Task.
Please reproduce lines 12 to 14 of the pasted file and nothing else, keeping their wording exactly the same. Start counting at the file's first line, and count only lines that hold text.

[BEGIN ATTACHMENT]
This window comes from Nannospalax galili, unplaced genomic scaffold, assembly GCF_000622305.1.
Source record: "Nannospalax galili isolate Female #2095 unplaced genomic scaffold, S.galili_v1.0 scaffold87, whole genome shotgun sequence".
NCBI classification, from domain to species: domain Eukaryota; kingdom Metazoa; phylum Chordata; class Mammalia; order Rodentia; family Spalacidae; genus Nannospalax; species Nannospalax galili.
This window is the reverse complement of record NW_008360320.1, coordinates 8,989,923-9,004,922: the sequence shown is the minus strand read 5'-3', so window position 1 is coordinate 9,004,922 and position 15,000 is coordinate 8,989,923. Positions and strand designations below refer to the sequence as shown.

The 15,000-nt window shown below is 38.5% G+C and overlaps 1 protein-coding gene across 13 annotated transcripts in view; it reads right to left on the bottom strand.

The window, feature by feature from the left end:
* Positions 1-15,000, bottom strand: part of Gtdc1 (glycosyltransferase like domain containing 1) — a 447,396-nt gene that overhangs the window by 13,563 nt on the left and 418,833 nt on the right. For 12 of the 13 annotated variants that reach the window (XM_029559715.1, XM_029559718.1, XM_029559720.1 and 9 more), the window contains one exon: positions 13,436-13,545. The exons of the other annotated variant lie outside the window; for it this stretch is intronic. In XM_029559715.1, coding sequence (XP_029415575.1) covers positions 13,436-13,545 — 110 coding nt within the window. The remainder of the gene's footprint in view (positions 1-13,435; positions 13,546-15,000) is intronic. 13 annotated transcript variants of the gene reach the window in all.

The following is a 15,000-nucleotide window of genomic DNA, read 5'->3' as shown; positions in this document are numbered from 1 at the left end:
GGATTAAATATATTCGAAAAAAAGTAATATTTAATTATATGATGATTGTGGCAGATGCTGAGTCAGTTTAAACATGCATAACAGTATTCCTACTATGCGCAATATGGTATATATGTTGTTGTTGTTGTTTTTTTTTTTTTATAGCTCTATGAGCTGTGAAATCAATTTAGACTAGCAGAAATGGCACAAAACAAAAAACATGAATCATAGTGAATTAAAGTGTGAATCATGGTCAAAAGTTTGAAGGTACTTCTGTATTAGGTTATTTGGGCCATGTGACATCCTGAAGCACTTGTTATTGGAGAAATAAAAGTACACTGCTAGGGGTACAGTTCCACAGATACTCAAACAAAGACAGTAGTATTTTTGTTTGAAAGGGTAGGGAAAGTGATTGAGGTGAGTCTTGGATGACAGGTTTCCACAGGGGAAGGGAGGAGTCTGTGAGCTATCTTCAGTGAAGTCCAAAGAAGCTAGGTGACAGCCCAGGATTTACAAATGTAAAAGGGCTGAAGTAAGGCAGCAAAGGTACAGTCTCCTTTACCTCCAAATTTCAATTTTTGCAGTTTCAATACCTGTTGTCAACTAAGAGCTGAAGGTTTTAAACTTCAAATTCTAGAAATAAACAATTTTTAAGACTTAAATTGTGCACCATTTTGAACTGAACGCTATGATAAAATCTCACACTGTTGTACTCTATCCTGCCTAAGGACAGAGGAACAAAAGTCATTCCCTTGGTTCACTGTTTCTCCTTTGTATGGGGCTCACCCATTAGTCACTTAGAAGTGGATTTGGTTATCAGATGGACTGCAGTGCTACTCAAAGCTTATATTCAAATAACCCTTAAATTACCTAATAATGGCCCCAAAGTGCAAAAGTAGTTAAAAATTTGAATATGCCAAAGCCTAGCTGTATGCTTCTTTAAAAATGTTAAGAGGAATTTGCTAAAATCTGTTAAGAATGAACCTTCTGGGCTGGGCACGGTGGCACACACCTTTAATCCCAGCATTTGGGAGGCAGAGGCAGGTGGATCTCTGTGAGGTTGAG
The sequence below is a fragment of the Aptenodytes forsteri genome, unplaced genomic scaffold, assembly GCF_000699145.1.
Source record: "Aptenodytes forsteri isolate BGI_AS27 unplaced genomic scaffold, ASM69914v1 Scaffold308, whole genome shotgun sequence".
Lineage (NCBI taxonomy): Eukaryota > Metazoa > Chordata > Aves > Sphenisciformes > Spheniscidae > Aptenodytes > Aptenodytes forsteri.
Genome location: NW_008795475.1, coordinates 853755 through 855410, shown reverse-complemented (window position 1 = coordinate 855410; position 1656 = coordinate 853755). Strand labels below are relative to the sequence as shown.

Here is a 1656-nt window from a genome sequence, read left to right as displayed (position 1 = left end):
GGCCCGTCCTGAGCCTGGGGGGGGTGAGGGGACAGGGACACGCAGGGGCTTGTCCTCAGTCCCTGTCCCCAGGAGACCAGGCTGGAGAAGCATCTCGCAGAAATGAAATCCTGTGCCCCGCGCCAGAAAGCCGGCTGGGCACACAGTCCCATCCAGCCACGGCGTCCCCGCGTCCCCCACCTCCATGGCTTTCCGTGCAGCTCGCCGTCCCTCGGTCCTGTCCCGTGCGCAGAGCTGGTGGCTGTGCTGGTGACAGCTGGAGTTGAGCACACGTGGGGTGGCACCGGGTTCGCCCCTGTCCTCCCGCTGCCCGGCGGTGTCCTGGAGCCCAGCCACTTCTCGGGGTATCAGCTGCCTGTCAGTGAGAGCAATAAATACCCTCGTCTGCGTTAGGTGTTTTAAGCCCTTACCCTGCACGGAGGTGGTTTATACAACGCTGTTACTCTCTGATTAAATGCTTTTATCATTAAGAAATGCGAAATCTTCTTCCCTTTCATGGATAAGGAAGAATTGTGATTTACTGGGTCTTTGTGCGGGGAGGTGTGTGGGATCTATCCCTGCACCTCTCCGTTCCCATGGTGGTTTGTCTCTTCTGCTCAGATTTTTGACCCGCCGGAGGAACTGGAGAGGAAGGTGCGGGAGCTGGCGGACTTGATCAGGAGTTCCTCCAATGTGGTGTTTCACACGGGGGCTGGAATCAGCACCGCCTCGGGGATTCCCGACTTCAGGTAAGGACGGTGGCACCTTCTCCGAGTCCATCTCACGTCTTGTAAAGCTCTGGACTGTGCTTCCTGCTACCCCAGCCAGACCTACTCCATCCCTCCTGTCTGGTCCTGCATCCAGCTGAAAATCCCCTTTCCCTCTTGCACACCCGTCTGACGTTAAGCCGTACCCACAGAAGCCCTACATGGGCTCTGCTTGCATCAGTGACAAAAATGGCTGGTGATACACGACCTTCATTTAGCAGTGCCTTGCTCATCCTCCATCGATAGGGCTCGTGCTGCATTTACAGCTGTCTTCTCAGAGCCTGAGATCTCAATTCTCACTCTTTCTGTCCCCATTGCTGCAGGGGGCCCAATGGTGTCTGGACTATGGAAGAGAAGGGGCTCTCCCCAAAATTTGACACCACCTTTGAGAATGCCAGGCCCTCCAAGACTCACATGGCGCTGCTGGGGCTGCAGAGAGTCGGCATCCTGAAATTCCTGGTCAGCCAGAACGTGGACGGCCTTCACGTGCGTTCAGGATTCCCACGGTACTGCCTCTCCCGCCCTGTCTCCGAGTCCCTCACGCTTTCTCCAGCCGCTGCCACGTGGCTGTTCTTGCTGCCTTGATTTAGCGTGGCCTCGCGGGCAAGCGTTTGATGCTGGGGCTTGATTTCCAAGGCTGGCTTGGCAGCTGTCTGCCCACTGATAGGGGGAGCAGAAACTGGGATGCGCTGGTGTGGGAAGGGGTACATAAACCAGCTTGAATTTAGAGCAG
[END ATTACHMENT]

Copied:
Lineage (NCBI taxonomy): Eukaryota > Metazoa > Chordata > Aves > Sphenisciformes > Spheniscidae > Aptenodytes > Aptenodytes forsteri.
Genome location: NW_008795475.1, coordinates 853755 through 855410, shown reverse-complemented (window position 1 = coordinate 855410; position 1656 = coordinate 853755). Strand labels below are relative to the sequence as shown.

Here is a 1656-nt window from a genome sequence, read left to right as displayed (position 1 = left end):